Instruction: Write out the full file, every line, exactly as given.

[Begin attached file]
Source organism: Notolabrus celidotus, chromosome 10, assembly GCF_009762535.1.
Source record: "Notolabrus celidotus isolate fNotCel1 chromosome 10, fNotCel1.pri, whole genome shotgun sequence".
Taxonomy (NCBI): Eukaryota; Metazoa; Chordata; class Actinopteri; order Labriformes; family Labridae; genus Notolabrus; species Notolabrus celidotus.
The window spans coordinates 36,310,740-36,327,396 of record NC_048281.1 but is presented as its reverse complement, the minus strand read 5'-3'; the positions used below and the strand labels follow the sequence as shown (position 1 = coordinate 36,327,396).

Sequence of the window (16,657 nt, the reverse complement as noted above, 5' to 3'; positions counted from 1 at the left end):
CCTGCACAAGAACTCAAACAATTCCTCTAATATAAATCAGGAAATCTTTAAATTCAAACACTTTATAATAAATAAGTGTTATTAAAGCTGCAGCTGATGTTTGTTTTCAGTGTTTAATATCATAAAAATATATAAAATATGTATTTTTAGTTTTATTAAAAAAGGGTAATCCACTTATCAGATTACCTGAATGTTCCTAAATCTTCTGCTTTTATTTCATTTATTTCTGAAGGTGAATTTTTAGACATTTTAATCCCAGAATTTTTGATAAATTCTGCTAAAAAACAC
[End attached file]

Source organism: Notolabrus celidotus, chromosome 10, assembly GCF_009762535.1.
Source record: "Notolabrus celidotus isolate fNotCel1 chromosome 10, fNotCel1.pri, whole genome shotgun sequence".
Taxonomy (NCBI): Eukaryota; Metazoa; Chordata; class Actinopteri; order Labriformes; family Labridae; genus Notolabrus; species Notolabrus celidotus.
The window spans coordinates 36,310,740-36,327,396 of record NC_048281.1 but is presented as its reverse complement, the minus strand read 5'-3'; the positions used below and the strand labels follow the sequence as shown (position 1 = coordinate 36,327,396).

Sequence of the window (16,657 nt, the reverse complement as noted above, 5' to 3'; positions counted from 1 at the left end):
CCTGCACAAGAACTCAAACAATTCCTCTAATATAAATCAGGAAATCTTTAAATTCAAACACTTTATAATAAATAAGTGTTATTAAAGCTGCAGCTGATGTTTGTTTTCAGTGTTTAATATCATAAAAATATATAAAATATGTATTTTTAGTTTTATTAAAAAAGGGTAATCCACTTATCAGATTACCTGAATGTTCCTAAATCTTCTGCTTTTATTTCATTTATTTCTGAAGGTGAATTTTTAGACATTTTAATCCCAGAATTTTTGATAAATTCTGCTAAAAAACAC